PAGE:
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Found 335 Resources

Oral history interview with Guy and Genoi Pettit Maccoy, 1965 July 24

Archives of American Art
Transcript: 40 p.

An interview of Guy and Genoi Pettit Maccoy conducted, 1965 July 24, by Betty Hoag, in Chatsworth, Calif., for the Archives of American Art New Deal and the Arts Project.

Photograph of Ralph Stackpole with Diego Rivera and Frida Kahlo

Archives of American Art
1 photographic print : b&w ; 20 x 25 cm. Ralph Stackpole sits left of Frida Kahlo and Diego Rivera in his stoneyard at Hotaling Place, San Francisco. The photograph was taken in 1931 but the photographer is unknown.
Item should be viewed with Digital Item ID# 19801, Emmy Lou Packard's notes about the photograph, which explain its provenance.

Oral history interview with Buckley Mac-Gurrin, 1964 June 20

Archives of American Art
Transcript: 36 p.

An interview of Buckley Mac-Gurrin conducted 1964 June 20, by Betty Hoag, for the Archives of American Art, in his home, in El Monte, Calif.

Frida and Diego at lunch in Coyoacan

Archives of American Art
1 photographic print : b&w ; 28 x 27 cm. (image), 36 x 28 cm. (sheet) Identification on verso (handwritten): #3 for Mildred Cousadine, 1984; c. all rights reserved; Frida and Diego at lunch in Coyoacan (Frida's house), fall 1941.; Rollardcord camera, Panatonic film; This is an unposed photograph. Several times during the long mid-day meal, Frida, because her spine hurt, would get up and walk a little. Often she stopped to embrace Diego's head, which pleased him. I just said (because I had my camera shooting everything that day), "Please just stay exactly like you are for a minute so I can photograph you". They did.; Emmy Lou Packard, 1984
Date based on date of image, not print.

Leon Kroll painting a mural in the Worcester Memorial Auditorium

Archives of American Art
1 photographic print : b&w ; 25 x 19 cm. Leon Kroll, standing on a scaffold, working on a mural, which memorializes servicemen, at the Worcester Memorial Auditorium.

Identification on verso (handwritten): Leon Kroll at work on Worcester mural, photographed by Homer St. Gaudens.

Oral history interview with Clay Spohn, 1976 January 9-February 5

Archives of American Art
Transcript: 84 pages.

An interview of Clay E. Spohn conducted 1976 January 9-February 5, by Paul Cummings, for the Archives of American Art.

Oral history interview with Ruth Gikow, 1964

Archives of American Art
Sound recording: 1 sound tape reel ; 7 in. Transcript: 29 p. An interview of Ruth Gikow conducted by Harlan Phillips in 1964 for the Archives of American Art.
Gikow speaks of being born in Russia; mural painting at the Bronx Hospital for the Federal Art Project; interest in graphics; the Artists Congress; the Index of American Design; and her thoughts on contemporary painting. She recalls John Stuart Curry and Gene Morey.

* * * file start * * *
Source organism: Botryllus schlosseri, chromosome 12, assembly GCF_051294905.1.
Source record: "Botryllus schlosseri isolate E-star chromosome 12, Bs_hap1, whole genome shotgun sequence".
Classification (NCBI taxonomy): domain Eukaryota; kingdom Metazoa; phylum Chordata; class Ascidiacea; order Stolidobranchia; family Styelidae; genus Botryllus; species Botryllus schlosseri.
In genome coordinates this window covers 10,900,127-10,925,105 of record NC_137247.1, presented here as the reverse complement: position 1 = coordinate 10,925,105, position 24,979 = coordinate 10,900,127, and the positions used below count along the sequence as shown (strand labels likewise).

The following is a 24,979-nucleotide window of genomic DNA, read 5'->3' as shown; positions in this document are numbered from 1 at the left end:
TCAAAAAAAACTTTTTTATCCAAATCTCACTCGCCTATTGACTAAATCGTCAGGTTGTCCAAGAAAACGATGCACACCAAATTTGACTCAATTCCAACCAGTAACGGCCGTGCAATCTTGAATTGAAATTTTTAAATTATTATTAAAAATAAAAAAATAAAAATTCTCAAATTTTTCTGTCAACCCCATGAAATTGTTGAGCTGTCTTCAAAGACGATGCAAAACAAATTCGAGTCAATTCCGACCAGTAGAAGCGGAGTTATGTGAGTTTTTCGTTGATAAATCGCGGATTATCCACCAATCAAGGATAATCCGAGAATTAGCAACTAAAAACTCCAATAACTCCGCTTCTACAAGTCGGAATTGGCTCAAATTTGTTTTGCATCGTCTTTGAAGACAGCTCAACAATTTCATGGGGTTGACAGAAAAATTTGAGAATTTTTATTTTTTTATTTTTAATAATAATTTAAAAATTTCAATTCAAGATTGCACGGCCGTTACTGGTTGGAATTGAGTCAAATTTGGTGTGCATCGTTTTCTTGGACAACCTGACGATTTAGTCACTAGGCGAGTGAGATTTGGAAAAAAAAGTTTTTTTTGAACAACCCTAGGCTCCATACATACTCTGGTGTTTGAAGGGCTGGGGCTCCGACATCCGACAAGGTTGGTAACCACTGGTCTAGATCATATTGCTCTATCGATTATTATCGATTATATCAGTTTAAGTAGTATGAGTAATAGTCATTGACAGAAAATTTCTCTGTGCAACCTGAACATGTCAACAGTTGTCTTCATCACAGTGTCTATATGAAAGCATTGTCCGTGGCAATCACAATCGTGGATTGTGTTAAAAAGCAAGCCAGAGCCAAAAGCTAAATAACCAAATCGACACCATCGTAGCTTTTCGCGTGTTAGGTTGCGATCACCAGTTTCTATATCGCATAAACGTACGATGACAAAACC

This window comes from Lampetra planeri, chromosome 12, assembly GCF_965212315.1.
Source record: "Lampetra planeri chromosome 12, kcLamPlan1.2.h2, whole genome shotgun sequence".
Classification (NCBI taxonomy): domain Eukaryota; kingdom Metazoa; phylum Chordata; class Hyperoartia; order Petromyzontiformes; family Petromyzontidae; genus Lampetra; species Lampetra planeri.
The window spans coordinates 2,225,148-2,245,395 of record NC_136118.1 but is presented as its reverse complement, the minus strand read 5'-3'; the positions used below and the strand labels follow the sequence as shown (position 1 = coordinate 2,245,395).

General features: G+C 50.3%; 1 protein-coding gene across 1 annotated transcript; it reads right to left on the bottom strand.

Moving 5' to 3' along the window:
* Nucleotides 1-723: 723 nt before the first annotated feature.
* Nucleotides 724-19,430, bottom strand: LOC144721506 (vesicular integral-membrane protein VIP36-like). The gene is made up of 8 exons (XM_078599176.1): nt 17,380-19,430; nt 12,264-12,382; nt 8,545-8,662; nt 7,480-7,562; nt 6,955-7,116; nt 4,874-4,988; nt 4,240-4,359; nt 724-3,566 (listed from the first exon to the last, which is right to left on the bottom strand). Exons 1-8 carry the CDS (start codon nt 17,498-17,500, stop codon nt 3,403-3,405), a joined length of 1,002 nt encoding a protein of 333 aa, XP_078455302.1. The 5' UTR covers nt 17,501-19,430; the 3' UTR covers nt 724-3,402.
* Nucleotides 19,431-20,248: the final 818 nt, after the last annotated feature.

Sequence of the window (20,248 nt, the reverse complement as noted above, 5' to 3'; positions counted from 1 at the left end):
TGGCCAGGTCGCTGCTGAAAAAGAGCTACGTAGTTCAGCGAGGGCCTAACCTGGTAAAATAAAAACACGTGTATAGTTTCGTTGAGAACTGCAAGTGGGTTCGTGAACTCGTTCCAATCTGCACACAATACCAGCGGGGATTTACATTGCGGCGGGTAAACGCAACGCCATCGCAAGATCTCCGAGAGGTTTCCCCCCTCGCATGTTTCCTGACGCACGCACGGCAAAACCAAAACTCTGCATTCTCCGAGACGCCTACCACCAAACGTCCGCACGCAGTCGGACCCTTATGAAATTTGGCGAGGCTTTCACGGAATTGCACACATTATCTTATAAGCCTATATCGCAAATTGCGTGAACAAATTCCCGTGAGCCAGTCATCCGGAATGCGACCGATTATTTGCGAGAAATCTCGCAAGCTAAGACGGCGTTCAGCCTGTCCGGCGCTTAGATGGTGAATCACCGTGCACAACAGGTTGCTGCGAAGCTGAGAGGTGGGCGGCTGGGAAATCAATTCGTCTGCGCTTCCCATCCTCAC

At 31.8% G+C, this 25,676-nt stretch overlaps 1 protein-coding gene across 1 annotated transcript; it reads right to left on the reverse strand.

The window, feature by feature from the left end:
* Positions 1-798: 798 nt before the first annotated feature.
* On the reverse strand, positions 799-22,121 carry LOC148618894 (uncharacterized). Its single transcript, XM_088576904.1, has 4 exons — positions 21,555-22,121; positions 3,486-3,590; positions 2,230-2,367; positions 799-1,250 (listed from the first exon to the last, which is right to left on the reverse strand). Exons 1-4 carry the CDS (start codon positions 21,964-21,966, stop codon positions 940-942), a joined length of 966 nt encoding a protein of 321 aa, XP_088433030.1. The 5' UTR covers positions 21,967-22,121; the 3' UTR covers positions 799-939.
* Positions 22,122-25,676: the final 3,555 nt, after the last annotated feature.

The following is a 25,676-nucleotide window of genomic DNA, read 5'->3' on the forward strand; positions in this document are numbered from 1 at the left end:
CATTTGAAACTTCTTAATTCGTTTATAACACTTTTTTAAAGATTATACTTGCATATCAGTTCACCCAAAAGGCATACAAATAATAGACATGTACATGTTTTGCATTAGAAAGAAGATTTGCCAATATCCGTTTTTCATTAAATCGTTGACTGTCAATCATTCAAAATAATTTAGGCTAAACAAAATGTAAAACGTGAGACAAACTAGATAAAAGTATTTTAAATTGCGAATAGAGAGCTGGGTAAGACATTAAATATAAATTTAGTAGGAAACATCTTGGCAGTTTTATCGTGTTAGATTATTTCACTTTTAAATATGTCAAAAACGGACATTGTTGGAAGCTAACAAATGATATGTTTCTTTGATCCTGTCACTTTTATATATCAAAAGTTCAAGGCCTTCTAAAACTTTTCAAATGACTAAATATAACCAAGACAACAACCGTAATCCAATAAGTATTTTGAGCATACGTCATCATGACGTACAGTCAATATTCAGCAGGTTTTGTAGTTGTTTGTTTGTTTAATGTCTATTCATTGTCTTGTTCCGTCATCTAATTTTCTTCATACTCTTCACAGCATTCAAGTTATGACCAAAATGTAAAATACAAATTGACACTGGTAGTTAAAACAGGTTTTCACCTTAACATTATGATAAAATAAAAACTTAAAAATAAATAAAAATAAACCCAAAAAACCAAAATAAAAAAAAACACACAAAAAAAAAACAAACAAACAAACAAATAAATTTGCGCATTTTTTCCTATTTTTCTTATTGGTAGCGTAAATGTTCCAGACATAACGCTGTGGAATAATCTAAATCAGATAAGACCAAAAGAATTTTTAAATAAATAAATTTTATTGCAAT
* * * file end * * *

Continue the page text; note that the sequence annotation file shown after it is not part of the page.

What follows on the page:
"Transportation" painting

National Postal Museum
Mounted between wood and glass, Transportation is a 2 foot by 2.5 foot oil painting on canvas by Vincent Aderente. Similar to much of Aderente's work, the painting depicts a female allegorical figure, most likely representing progress, standing with each hand upon a particular mode of transportation--shipping and the railroad. Her right hand touches a ship with the wide expanse of ocean extending beyond it. Her left hand touches a train that stands adjacent to various smokestacks and factories indicative of industrialization.

The size of this particular painting is very small compared to the rest of Vincent Aderente's portfolio. Consequently, it can be assumed that this painting was a study for a larger mural to be produced at a later date. Markings on the back indicate that Aderente painted this work in 1918, a time when his reputation was growing.

Vincent Aderente was born in 1880 in Naples, Italy, and came to the United States with his parents at the age of six. Much of his early career was as an assistant to the muralist Edwin Blashfield where he worked to build the murals now seen at the Detroit Public Library in 1922. Although most of Aderente's larger work was limited to the New Jersey and Hudson area, Aderente did some small commissions involving printed poems for the American Weekly and the New York Sunday Americans in 1924 which paired his illustrations of allegorical women with poetry. Vincent Aderente is perhaps best known for his work on a series of World War I posters entitled “Columbia Calls,” along with designing eight US Government Bonds in 1935. Aderente died in 1941.

Reference:

Aderente, Vincent Papers, 1906-1960. Archives of American Art, Smithsonian Institution. [D32].

Arturo Rodríguez painting his mural, The Great Theater of the World

Archives of American Art
1 photographic print : col. ; 13 x 18 cm. Arturo Rodríguez painting his mural, The Great Theater of the World in the courtyard of the Norton Gallery of Art in West Palm Beach, Fla., for the exhibition Walls: Glier, Rodríguez, Wojnarowicz, held Oct. 11- Nov. 30, 1986.
Identification on verso (handwritten): Arturo Rodriguez at work.

Saddle blanket